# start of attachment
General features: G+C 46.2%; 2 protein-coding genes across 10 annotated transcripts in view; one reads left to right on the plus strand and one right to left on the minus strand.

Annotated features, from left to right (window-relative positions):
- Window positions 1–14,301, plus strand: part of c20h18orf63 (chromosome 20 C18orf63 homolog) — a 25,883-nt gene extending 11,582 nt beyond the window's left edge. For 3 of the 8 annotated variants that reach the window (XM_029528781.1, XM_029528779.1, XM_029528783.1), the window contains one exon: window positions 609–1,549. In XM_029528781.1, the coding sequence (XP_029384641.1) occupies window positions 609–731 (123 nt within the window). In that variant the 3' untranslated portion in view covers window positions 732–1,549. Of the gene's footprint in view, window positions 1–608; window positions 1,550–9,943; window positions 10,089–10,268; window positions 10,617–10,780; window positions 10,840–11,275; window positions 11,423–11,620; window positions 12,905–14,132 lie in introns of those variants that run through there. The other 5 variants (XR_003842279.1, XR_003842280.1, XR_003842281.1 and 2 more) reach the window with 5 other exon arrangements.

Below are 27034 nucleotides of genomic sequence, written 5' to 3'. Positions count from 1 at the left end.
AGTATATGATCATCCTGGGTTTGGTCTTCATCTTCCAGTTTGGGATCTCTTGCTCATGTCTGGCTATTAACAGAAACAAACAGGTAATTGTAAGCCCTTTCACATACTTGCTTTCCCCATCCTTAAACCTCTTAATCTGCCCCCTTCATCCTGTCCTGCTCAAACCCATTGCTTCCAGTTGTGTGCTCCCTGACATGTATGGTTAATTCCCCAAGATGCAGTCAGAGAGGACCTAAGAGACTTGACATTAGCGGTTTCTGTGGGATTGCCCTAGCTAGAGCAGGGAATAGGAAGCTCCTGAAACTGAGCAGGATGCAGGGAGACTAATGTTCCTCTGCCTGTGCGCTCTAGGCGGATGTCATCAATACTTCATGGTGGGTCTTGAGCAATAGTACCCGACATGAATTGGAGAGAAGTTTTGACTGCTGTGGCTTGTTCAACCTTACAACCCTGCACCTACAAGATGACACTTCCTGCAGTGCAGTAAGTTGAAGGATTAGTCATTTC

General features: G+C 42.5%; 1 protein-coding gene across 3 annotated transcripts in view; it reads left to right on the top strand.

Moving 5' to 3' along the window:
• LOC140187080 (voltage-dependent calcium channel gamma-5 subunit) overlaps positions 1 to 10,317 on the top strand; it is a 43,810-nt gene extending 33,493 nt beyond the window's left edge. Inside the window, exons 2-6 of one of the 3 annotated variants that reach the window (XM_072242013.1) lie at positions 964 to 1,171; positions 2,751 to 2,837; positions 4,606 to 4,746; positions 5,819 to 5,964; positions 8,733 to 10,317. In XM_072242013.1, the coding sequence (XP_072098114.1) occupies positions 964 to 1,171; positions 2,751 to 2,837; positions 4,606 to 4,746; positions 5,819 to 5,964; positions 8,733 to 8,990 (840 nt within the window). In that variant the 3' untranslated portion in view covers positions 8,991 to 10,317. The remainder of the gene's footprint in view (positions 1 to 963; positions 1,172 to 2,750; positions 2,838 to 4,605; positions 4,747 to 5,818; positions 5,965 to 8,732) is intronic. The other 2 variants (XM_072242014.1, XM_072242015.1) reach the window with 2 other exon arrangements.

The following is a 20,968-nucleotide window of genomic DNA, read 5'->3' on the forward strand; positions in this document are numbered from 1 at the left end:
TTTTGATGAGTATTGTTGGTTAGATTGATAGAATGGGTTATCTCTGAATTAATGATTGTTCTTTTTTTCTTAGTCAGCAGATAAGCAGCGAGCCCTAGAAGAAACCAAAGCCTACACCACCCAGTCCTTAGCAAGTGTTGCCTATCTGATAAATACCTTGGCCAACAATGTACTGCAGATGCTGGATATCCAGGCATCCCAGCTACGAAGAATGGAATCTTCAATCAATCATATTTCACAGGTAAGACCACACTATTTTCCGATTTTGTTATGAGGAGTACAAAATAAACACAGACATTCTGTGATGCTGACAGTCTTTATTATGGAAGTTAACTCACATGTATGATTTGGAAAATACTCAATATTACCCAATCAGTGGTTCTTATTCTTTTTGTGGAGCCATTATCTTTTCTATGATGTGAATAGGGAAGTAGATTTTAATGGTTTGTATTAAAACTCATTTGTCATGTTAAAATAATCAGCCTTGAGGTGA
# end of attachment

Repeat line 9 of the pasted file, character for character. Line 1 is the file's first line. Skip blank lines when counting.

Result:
The following is a 20,968-nucleotide window of genomic DNA, read 5'->3' on the forward strand; positions in this document are numbered from 1 at the left end: